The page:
You're probably fooling youself a bit... The first stage in almost any cgi exploit is to find a way to read the source code. There are lots of ways to do this, but a classic one is to use one insecure CGI to read the source of another. I frequently get entries in my access_log that look like this:
        GET http://whatever.com/cgi-bin/some.cgi?file=../cgi-bin/someother.cgi
        If the author of some.cgi wasn't careful, its possible that some.cgi will spit back the source to someother.cgi.

        -Blake

      I don't know if I'm clear on the concept. If you let the program choose a randomly large key (eg '23klsd9fjlsd09u3asdljf0' plus a few non-keyboard entries...) and then encrypt the file and send it off site to another location, how do you obtain that automatically generated key for decryption when needed in the future.

      Remember, the original purpose of this was to encyrpt mySQL dumps on a daily basis and send them offsite for backup purposes.

      If it involves sending the key to the backup site, then I'd need a secondary encryption system such as PGP to send the keys securly, in addition to a way to tie each unqiue key with each unique data file. Murphy's Law says that when you try to decrypt one of 365 daily files in a year, its going to be that days key that you've misplaced.

      It seems to me for this to be practical, you would want to avoid having to track randomly generated keys to try and decrypt your files at some future date. My limited understanding is that Public key encryption is much more processor intensive than private key encryption so this is also a concern given the large size of mySQL dumps and the possiblility of simply PGPing the mySQL dump.
      --
      Filmo the Klown

        Partially right. PGP uses private (symetric) key encryption for the data and public (asymetric) key encryption for the secret (symetric) key. Clever guy that Phil, eh?

        alex pleiner <alex@zeitform.de>
        zeitform Internet Dienste

        If you want to use the same key every day, you can randomly generate the key, and then move it via a physical medium between locations, or just move the key with PGP (once). With some algorithms, this will make you more vulnerable to an attack. Using a different key everyday is similar to a onetime pad system. It will probably be the most secure option because if the attacker breaks one days key, he will have to start over from scratch for every other day. If they break the PGP key that you are using the transfer the daily key, however, they will be able to read all of your one time keys. Asymetric (public/private) keypairs probably aren't necessary, since you shouldn't have to give out either key. It could be a good idea though, since if your server (with only copy of the public key) is compromised, the archives will still be safely encrypted.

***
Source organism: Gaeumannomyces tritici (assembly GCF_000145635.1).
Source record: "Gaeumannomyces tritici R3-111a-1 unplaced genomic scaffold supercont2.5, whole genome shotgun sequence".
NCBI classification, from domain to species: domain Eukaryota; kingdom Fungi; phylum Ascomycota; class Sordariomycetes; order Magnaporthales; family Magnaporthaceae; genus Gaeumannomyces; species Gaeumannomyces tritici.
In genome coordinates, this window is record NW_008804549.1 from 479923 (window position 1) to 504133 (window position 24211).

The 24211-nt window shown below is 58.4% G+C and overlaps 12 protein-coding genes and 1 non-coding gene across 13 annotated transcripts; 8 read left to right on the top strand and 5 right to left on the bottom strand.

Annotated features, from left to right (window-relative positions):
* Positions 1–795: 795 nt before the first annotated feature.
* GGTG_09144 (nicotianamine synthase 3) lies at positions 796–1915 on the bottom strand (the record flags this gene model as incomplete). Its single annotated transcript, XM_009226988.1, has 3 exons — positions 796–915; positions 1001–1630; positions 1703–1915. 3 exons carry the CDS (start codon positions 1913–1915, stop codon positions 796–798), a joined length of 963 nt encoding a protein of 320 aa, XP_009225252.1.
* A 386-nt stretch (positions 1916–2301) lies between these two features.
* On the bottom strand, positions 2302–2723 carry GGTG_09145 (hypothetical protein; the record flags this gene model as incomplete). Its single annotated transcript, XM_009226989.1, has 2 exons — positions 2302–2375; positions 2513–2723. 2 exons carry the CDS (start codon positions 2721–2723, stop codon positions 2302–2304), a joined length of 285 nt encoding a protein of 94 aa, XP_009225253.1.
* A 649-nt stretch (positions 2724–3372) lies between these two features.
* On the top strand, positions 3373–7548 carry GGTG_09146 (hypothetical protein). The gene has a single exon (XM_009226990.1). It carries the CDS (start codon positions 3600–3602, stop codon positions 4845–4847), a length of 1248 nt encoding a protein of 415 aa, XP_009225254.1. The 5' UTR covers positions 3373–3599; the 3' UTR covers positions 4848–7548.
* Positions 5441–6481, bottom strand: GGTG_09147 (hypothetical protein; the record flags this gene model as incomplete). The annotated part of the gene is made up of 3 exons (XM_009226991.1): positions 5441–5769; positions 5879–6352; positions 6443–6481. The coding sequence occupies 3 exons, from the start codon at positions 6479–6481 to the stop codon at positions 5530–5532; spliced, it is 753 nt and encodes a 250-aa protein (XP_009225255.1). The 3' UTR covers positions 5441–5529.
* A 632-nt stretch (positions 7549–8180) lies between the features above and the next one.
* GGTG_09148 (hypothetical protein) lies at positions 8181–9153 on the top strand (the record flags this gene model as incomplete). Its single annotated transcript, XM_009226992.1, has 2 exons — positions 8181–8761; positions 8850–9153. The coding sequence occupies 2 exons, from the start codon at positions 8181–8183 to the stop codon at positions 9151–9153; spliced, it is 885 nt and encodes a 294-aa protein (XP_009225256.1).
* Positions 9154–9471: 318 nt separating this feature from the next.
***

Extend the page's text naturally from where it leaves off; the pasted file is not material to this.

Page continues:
Cryptography is a complicated science that I don't personally feel qualified to make a specific recommendation about. For a good overview of different cryptographic techniques and algorithms, go get a copy of Applied Cryptography by Bruce Schneier. It's quite good, especially if you like books with source code included.

        Now, let's think simpler: The real question here is how secure does your data have to be? If absolute security is a must, the don't send your data over the internet at all. Put it onto DATs and hire a courier to transport it for you. You might also want to consider a VPN, which will automatically encrypt all traffic over a network link. Your server must be secure also. If the attacker can get into the server and steal the unencrypted data, there is no point in encrypting it first.

        Wrap up: Sorry that was so long a rambling. Remember, your server must be secure first. Think simple, but secure. Physically moving the medium is more secure than emailing or ftp'ing it. If your data is that important to you (credit card numbers, social security numbers, bank transactions), hire a professional who has experience in this field.

        --
        IndyZ

Re: Encrypting Largish Files
by Count Zero (Initiate) on Sep 25, 2001 at 16:19 UTC
    I use Perl to call external tools to create a backup tree and encrypt it.
    These are the actual commands to create the tree and encrypt.
    cd /var/lib /usr/bin/zip -9 -y -q -r /tmp/20010924_mysql.zip mysql /usr/bin/gpg --output /var/backup/20010924_mysql.zip.gpg --recipient m +e@myself.com --encrypt /tmp/20010924_mysql.zip rm /tmp/20010924_mysql.zip
    Use perl to calc the required commands and timestamped filename, for the current host, and then system() them. Note full paths for all root commands!

    Regards Jeff